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Hi, I am trying to find out what knives celebrity or famous chefs use, particularily I would like to know what Bourdain, Gordon Ramsay, Mario Batali, Morimoto,  and Susur Lee use, but any other chefs would be good as well

Thanks

If a chef is in the public eye, as are all those mentioned, the choice of a knife to be seen with may be business or commercially oriented. The chef may not even use it when off camera. I don't think it does the rest of much good to see what "xxx" is using, unless there is some discussion of the knife.

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I remember on the TV show The Restaurant, Rocco DiSpirito made a big fuss making sure everybody in the kitchen was using his new Rocco line of cookware. I'm sure it was because it was the best, and not just to pimp it on TV! ;P

In all the restaurants I've worked in, we never had fancy cookware (all aluminum). The fanciest knives were Forchner and Henckel (which I think a vendor threw in as a perk). Talking to a guy who runs a restaurant supply shop, he said that's very typical - restaurants are so much harder on cookware and go through it much more quickly, that it just doesn't make sense to get the more expensive stuff.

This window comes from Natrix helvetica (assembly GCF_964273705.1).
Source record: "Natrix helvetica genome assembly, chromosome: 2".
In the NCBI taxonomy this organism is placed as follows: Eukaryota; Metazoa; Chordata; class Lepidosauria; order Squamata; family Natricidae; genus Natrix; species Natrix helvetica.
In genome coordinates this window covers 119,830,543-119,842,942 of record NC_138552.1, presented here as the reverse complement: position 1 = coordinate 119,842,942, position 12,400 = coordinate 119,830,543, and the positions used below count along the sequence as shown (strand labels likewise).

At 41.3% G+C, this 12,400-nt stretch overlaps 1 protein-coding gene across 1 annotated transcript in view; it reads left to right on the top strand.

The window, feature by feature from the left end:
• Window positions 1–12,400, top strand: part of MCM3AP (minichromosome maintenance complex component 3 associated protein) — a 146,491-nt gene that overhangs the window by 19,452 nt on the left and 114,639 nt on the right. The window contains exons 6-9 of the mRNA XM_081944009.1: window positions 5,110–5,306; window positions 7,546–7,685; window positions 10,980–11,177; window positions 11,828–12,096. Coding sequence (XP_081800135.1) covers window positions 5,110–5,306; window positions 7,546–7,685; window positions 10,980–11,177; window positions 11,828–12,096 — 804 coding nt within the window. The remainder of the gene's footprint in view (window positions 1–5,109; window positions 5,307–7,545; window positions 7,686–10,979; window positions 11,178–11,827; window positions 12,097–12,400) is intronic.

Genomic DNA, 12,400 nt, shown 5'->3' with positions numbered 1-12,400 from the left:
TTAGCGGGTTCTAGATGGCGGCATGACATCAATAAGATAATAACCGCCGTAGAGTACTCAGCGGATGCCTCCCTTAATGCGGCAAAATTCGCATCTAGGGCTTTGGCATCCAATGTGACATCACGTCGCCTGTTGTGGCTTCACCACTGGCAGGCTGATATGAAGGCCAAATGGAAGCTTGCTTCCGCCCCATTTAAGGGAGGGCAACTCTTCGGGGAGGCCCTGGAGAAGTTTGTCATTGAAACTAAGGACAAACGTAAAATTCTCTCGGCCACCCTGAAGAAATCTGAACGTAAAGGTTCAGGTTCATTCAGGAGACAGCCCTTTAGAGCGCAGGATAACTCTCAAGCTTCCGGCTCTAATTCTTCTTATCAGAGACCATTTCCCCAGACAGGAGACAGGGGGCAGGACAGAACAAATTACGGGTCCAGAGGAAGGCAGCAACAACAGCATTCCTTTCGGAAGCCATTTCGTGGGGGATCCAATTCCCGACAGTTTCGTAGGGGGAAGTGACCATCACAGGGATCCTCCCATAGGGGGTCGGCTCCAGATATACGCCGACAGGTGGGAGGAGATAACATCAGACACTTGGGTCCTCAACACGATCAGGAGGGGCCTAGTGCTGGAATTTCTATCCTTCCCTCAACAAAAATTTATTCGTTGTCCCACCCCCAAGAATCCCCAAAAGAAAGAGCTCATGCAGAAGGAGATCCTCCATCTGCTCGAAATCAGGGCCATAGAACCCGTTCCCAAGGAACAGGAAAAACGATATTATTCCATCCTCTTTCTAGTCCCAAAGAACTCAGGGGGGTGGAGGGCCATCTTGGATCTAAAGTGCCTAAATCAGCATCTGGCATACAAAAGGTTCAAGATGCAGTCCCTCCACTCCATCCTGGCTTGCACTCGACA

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I have some very nice handmade/forged knives (sugimoto), some middle range henckels, and some "commercial quality" Dexter Russel knives. The Dexter Russel's are by far the cheapest, most often by an order of magnitude, and I always find myself turning to them whenever I'm cooking. The blade that comes on them is decent, not perfect, but 10 minutes with my sharpening stones will get most blades to that point, but the steel is actually very high quality. The handles are made of plastic composite, so they stand up very well to some abuse, and while I try to take care of my knives very carefully, accidents happen, and I'm not going to tear my hair out over a chipped blade on a DR versus a chipped blade on my sugimoto.

Of course if you're doing sashimi cuts or something of that nature that requires the best steel, then you will need a nice blade, but for almost all of what anyone will ever do, most knives will get the job done, the most important thing for me is that I am comfortable holding and handling the knife.

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  • 10 months later...
Ray Ray has a line of knives by Furi that I hear are the bomb.

Is "the bomb" a good thing, or a bad thing?

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"Did you see what Julia Child did to that chicken?" ... Howard Borden on "Bob Newhart"

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A bit antiquated all around: I think the phrase was coined by Parliament in the late 1970s. :wink: